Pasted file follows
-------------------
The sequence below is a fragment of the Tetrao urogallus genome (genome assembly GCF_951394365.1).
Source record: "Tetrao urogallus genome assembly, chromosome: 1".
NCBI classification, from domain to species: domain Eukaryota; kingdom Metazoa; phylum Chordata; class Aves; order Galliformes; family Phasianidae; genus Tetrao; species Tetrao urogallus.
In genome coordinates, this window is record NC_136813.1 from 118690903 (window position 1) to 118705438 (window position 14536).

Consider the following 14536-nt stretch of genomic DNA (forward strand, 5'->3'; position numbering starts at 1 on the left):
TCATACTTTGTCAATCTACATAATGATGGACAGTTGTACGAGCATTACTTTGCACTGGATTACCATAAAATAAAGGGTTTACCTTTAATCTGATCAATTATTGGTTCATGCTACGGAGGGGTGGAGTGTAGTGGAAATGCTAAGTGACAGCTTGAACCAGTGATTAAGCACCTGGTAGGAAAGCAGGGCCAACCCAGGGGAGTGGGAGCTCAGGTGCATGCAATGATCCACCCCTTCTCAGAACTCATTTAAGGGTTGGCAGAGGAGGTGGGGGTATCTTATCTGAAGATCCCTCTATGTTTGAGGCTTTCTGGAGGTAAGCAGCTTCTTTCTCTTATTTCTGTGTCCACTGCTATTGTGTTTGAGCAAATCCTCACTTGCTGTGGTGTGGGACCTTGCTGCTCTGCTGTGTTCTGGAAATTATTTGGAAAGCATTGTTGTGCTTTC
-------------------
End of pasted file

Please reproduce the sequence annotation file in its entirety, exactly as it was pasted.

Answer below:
The sequence below is a fragment of the Tetrao urogallus genome (genome assembly GCF_951394365.1).
Source record: "Tetrao urogallus genome assembly, chromosome: 1".
NCBI classification, from domain to species: domain Eukaryota; kingdom Metazoa; phylum Chordata; class Aves; order Galliformes; family Phasianidae; genus Tetrao; species Tetrao urogallus.
In genome coordinates, this window is record NC_136813.1 from 118690903 (window position 1) to 118705438 (window position 14536).

Consider the following 14536-nt stretch of genomic DNA (forward strand, 5'->3'; position numbering starts at 1 on the left):
TCATACTTTGTCAATCTACATAATGATGGACAGTTGTACGAGCATTACTTTGCACTGGATTACCATAAAATAAAGGGTTTACCTTTAATCTGATCAATTATTGGTTCATGCTACGGAGGGGTGGAGTGTAGTGGAAATGCTAAGTGACAGCTTGAACCAGTGATTAAGCACCTGGTAGGAAAGCAGGGCCAACCCAGGGGAGTGGGAGCTCAGGTGCATGCAATGATCCACCCCTTCTCAGAACTCATTTAAGGGTTGGCAGAGGAGGTGGGGGTATCTTATCTGAAGATCCCTCTATGTTTGAGGCTTTCTGGAGGTAAGCAGCTTCTTTCTCTTATTTCTGTGTCCACTGCTATTGTGTTTGAGCAAATCCTCACTTGCTGTGGTGTGGGACCTTGCTGCTCTGCTGTGTTCTGGAAATTATTTGGAAAGCATTGTTGTGCTTTC